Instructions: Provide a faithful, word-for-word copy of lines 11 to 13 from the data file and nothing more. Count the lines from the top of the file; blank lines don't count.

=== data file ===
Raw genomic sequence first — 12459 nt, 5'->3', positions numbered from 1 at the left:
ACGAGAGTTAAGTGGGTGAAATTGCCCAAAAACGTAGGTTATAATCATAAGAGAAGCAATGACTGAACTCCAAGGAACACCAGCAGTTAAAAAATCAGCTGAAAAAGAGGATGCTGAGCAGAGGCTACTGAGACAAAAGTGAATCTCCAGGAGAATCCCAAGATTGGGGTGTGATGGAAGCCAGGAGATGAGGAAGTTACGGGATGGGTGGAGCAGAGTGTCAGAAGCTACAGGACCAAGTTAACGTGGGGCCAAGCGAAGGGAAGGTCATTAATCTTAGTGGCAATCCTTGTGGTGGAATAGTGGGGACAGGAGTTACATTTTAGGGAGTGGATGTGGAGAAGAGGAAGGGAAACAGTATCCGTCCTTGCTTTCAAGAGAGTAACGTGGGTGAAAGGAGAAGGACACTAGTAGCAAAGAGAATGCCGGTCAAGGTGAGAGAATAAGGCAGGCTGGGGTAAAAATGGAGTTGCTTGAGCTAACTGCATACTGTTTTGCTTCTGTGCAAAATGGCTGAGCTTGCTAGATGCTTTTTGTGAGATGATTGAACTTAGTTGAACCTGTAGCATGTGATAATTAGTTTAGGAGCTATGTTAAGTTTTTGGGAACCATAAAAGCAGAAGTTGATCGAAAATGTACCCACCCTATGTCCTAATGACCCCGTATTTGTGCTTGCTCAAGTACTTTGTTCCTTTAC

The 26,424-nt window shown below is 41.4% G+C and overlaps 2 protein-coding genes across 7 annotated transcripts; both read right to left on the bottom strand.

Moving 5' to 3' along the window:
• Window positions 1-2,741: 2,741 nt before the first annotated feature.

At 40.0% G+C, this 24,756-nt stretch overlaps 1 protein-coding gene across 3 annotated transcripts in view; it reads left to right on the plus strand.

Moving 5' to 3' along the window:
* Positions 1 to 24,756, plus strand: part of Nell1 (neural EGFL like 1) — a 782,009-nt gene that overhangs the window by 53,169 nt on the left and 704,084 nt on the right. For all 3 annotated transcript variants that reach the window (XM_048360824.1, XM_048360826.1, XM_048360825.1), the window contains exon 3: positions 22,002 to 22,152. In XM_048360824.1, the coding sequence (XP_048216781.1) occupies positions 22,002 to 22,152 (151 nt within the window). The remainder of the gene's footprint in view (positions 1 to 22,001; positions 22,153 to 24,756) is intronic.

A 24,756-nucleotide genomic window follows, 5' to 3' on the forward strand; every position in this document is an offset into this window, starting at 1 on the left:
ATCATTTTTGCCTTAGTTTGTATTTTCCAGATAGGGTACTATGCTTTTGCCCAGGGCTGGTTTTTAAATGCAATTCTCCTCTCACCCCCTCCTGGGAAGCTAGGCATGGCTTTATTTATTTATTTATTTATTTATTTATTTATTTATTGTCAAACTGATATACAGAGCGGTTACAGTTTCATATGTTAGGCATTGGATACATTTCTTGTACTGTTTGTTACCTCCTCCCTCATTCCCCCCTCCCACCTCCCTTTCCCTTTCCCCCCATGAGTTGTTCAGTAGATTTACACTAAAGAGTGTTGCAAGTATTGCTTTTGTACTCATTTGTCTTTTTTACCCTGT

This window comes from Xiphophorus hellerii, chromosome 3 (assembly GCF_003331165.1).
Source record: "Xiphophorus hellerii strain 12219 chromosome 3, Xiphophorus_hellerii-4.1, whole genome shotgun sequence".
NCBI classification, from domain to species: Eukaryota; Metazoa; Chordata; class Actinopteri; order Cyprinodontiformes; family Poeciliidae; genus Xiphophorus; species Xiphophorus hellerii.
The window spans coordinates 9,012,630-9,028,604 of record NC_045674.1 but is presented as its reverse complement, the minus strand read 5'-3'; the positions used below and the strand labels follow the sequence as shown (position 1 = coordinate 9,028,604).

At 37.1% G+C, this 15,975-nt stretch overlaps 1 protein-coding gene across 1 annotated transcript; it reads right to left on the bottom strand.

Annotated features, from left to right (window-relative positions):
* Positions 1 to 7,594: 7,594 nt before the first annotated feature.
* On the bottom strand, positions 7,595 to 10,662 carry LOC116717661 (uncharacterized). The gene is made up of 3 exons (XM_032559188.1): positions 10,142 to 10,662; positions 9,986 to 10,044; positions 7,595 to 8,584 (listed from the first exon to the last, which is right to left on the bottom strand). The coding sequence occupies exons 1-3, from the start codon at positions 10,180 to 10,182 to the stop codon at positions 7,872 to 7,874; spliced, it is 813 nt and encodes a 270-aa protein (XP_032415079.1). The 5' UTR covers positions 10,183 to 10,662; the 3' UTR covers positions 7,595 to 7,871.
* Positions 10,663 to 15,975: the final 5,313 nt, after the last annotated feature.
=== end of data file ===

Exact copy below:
This window comes from Xiphophorus hellerii, chromosome 3 (assembly GCF_003331165.1).
Source record: "Xiphophorus hellerii strain 12219 chromosome 3, Xiphophorus_hellerii-4.1, whole genome shotgun sequence".
NCBI classification, from domain to species: Eukaryota; Metazoa; Chordata; class Actinopteri; order Cyprinodontiformes; family Poeciliidae; genus Xiphophorus; species Xiphophorus hellerii.